3 ways to teach your children emotional intelligence
With emotional intelligence, we can teach the youngest children to be happier and to better understand the world around them. We ourselves should be their best example.
Most of us know the concepts that define emotional intelligence, thanks to Daniel Coleman. This concept is said to have beendeveloped in the 1940’s.
Authors such as Edward L. Thorndike and David Wechsler realized that intelligence was something more than our capacity to reason or retain information. They felt that it was much more than intelligence in mathematics or language.
Knowing how to manage our anger, understand our sadness, establish better relations with those around us… All of this makes up what we know as emotional intelligence.
Without a doubt, it would be very wise for schools to include methods in their curriculum to teach children to be emotionally competent.
Until emotional intelligence is considered to be as important as math, it is worth teaching this to our children at home. They can learn this, the behavior and the wisdom that we should all demonstrate.
Here we give you 3 great keys to put into practice with your children.
Teach your children emotional intelligence
People learn emotional intelligence. In fact, it’s not important whether we are 4 or 70 years old. The foundations that define and build emotional intelligence can be taught every day. This will make us more capable and happier people.
In regard to our children, it’s very appropriate to begin this training very early.
Doing this will internalize the concepts and abilities in a natural way. They will better adapt to all of the social and personal situations that they will experience.
We also recommend: Treat your children with care. They are made of dreams
For example, we think that it is right to prevent our children from being victims or instigators of bullying. This is educating them in emotional intelligence.
Let’s look at some basic strategies.
My emotions have a name; help me understand them.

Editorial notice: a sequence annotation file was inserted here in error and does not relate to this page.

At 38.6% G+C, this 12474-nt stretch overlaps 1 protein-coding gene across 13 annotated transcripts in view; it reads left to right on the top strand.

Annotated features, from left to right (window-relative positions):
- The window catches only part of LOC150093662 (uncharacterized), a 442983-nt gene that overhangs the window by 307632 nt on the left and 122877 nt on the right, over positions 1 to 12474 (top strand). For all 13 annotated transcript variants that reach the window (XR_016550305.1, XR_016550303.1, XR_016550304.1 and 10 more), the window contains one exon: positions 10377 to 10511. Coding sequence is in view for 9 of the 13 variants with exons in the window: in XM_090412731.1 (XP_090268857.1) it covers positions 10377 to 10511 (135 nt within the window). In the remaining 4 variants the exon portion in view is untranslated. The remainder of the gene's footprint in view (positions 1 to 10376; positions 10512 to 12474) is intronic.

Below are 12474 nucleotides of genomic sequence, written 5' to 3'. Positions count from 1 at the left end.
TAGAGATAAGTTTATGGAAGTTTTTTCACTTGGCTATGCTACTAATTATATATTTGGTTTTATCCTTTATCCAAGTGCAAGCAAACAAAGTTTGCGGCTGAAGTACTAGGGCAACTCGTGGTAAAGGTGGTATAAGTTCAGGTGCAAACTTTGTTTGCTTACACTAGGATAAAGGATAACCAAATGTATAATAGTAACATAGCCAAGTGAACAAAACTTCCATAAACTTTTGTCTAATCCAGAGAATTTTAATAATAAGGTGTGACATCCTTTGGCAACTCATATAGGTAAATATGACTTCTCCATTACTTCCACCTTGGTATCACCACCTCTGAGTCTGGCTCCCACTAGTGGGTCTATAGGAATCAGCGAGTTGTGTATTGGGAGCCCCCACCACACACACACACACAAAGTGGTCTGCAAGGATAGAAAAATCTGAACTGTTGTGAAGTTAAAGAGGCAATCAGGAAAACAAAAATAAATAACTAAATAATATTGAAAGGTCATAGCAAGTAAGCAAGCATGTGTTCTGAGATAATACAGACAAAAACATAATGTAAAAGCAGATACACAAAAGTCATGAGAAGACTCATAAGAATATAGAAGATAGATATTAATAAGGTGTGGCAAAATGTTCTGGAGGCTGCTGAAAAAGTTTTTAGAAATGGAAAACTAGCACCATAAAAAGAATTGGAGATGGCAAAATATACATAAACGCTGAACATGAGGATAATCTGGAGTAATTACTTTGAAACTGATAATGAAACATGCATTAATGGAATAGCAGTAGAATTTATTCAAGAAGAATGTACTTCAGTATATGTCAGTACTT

Every sensation, every tantrum, smile or happy moment that a child experiences has a name, which is something they should learn as soon as possible.
Your children should know how to put names to emotions. These will serve as their emotional guides.
- Become accustomed to your children saying phrases such as ” I feel… because… This strategy will permit them to say things like, “At school someone insulted me.”
- It’s important to make them feel comfortable to talk about their emotions and thoughts. It’s important to allow them to do this without feeling judged by us.
We also recommend: Don’t postpone. Life is short
2. How you feel and how I feel is not always the same.
A key part of emotional intelligence is empathy. This psychological ability is acquired over time.
- In fact, between the ages of 7 and 8 children will have distanced themselves from the idea of “individualism.” This egotism is typical of small children at times.
- Little by little they will start to defend their friends (peers). They will begin to understand the point of view of others and become sensitized to their well being.
Until that time it is up to us to make children aware of empathy on a daily basis. This can be accomplished using these strategies:
- How do you think your grandfather was feeling today? Was he happy, sad, worried? How do you think that little boy at the park felt when you pushed him?
- Be an example for your children. Each day allow them to see that person who cares about others, to understand the feelings of others and to be able to see their point of view. If they see this in you, they will be able to incorporate it into their own behavior without even realizing it.
3. Help me to defend myself and be assertive
One very important form of emotional intelligence in your children is the ability to be assertive in an appropriate, safe and mature manner. This means they can show empathy, while also expressing their own feelings in order to defend themselves.
It’s vital that our children act in an assertive way. Assertiveness allows us to defend our rights, protect our boundaries and integrity and at the same time respect the rights of others.
- Children should be able to speak in the first person freely and without fear to ask for their needs. At the same time they ought to show respect to others.
- A child who is listened to will know how to communicate and listen to others.
Our children won’t always have us at their side to defend them and guide them through every difficulty.
Because of that, it’s advisable that we offer them effective personal skills so that they feel strong, capable, and safe in their daily lives.
At the same time, don’t hesitate in dealing with the necessities and worries that your children may have.